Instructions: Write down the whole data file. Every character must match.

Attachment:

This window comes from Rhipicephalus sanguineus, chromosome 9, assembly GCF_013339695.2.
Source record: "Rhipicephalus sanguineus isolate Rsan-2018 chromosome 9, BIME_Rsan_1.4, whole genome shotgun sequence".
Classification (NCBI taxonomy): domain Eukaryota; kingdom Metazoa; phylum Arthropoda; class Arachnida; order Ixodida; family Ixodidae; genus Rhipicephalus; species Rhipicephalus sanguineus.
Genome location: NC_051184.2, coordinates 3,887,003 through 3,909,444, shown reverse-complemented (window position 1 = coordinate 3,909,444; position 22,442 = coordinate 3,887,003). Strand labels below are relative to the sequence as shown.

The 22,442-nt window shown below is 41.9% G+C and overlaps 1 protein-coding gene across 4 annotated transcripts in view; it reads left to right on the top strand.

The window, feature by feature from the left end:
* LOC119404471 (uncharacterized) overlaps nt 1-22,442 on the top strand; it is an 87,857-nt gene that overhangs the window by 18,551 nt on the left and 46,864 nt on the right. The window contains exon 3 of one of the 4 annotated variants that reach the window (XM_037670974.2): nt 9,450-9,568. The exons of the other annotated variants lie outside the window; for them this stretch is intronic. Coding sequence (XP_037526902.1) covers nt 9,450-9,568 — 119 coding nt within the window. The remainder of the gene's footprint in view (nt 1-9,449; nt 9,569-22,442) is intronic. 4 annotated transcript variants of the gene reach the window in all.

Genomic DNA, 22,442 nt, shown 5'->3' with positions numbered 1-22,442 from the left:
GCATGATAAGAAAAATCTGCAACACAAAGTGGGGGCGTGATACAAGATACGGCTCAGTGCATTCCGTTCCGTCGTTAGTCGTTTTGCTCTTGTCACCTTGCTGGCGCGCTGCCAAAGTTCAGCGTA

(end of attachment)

This window comes from Rhipicephalus sanguineus, chromosome 9, assembly GCF_013339695.2.
Source record: "Rhipicephalus sanguineus isolate Rsan-2018 chromosome 9, BIME_Rsan_1.4, whole genome shotgun sequence".
Classification (NCBI taxonomy): domain Eukaryota; kingdom Metazoa; phylum Arthropoda; class Arachnida; order Ixodida; family Ixodidae; genus Rhipicephalus; species Rhipicephalus sanguineus.
Genome location: NC_051184.2, coordinates 3,887,003 through 3,909,444, shown reverse-complemented (window position 1 = coordinate 3,909,444; position 22,442 = coordinate 3,887,003). Strand labels below are relative to the sequence as shown.

The 22,442-nt window shown below is 41.9% G+C and overlaps 1 protein-coding gene across 4 annotated transcripts in view; it reads left to right on the top strand.

The window, feature by feature from the left end:
* LOC119404471 (uncharacterized) overlaps nt 1-22,442 on the top strand; it is an 87,857-nt gene that overhangs the window by 18,551 nt on the left and 46,864 nt on the right. The window contains exon 3 of one of the 4 annotated variants that reach the window (XM_037670974.2): nt 9,450-9,568. The exons of the other annotated variants lie outside the window; for them this stretch is intronic. Coding sequence (XP_037526902.1) covers nt 9,450-9,568 — 119 coding nt within the window. The remainder of the gene's footprint in view (nt 1-9,449; nt 9,569-22,442) is intronic. 4 annotated transcript variants of the gene reach the window in all.

Genomic DNA, 22,442 nt, shown 5'->3' with positions numbered 1-22,442 from the left:
GCATGATAAGAAAAATCTGCAACACAAAGTGGGGGCGTGATACAAGATACGGCTCAGTGCATTCCGTTCCGTCGTTAGTCGTTTTGCTCTTGTCACCTTGCTGGCGCGCTGCCAAAGTTCAGCGTA